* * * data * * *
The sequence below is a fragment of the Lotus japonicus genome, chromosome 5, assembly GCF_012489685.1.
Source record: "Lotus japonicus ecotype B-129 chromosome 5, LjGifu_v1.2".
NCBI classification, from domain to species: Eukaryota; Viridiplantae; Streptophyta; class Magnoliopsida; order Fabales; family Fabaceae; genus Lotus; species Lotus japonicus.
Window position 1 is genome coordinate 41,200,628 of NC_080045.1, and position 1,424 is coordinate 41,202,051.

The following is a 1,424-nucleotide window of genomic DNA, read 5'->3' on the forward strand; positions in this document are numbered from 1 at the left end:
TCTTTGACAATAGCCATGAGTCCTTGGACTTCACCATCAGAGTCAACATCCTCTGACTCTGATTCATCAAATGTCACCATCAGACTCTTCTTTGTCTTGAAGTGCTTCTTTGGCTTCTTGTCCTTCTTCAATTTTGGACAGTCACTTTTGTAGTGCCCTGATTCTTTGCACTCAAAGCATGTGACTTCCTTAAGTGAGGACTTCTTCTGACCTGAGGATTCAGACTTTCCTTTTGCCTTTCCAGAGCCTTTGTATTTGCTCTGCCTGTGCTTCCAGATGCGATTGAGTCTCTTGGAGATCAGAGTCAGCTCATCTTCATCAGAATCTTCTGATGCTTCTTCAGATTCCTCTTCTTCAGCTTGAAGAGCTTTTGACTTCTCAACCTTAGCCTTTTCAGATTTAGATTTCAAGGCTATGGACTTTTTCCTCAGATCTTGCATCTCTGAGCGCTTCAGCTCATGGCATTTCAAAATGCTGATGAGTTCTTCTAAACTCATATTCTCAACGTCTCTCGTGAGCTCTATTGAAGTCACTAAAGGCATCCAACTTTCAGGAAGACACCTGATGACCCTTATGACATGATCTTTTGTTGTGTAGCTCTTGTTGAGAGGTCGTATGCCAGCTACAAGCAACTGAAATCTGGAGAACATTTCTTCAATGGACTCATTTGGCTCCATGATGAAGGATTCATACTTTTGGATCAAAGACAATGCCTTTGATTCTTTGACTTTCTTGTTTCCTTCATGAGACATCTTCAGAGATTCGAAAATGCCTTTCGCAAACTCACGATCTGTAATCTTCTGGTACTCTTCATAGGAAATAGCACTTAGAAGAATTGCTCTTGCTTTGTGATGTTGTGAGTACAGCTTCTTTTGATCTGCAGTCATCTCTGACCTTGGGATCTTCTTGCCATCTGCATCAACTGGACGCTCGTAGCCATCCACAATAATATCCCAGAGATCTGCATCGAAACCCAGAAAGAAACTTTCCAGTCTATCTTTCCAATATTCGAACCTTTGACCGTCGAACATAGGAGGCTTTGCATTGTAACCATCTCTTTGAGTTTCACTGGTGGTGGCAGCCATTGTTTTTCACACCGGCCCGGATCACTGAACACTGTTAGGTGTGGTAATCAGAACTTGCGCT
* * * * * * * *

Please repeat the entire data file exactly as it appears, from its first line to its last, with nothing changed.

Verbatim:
The sequence below is a fragment of the Lotus japonicus genome, chromosome 5, assembly GCF_012489685.1.
Source record: "Lotus japonicus ecotype B-129 chromosome 5, LjGifu_v1.2".
NCBI classification, from domain to species: Eukaryota; Viridiplantae; Streptophyta; class Magnoliopsida; order Fabales; family Fabaceae; genus Lotus; species Lotus japonicus.
Window position 1 is genome coordinate 41,200,628 of NC_080045.1, and position 1,424 is coordinate 41,202,051.

The following is a 1,424-nucleotide window of genomic DNA, read 5'->3' on the forward strand; positions in this document are numbered from 1 at the left end:
TCTTTGACAATAGCCATGAGTCCTTGGACTTCACCATCAGAGTCAACATCCTCTGACTCTGATTCATCAAATGTCACCATCAGACTCTTCTTTGTCTTGAAGTGCTTCTTTGGCTTCTTGTCCTTCTTCAATTTTGGACAGTCACTTTTGTAGTGCCCTGATTCTTTGCACTCAAAGCATGTGACTTCCTTAAGTGAGGACTTCTTCTGACCTGAGGATTCAGACTTTCCTTTTGCCTTTCCAGAGCCTTTGTATTTGCTCTGCCTGTGCTTCCAGATGCGATTGAGTCTCTTGGAGATCAGAGTCAGCTCATCTTCATCAGAATCTTCTGATGCTTCTTCAGATTCCTCTTCTTCAGCTTGAAGAGCTTTTGACTTCTCAACCTTAGCCTTTTCAGATTTAGATTTCAAGGCTATGGACTTTTTCCTCAGATCTTGCATCTCTGAGCGCTTCAGCTCATGGCATTTCAAAATGCTGATGAGTTCTTCTAAACTCATATTCTCAACGTCTCTCGTGAGCTCTATTGAAGTCACTAAAGGCATCCAACTTTCAGGAAGACACCTGATGACCCTTATGACATGATCTTTTGTTGTGTAGCTCTTGTTGAGAGGTCGTATGCCAGCTACAAGCAACTGAAATCTGGAGAACATTTCTTCAATGGACTCATTTGGCTCCATGATGAAGGATTCATACTTTTGGATCAAAGACAATGCCTTTGATTCTTTGACTTTCTTGTTTCCTTCATGAGACATCTTCAGAGATTCGAAAATGCCTTTCGCAAACTCACGATCTGTAATCTTCTGGTACTCTTCATAGGAAATAGCACTTAGAAGAATTGCTCTTGCTTTGTGATGTTGTGAGTACAGCTTCTTTTGATCTGCAGTCATCTCTGACCTTGGGATCTTCTTGCCATCTGCATCAACTGGACGCTCGTAGCCATCCACAATAATATCCCAGAGATCTGCATCGAAACCCAGAAAGAAACTTTCCAGTCTATCTTTCCAATATTCGAACCTTTGACCGTCGAACATAGGAGGCTTTGCATTGTAACCATCTCTTTGAGTTTCACTGGTGGTGGCAGCCATTGTTTTTCACACCGGCCCGGATCACTGAACACTGTTAGGTGTGGTAATCAGAACTTGCGCT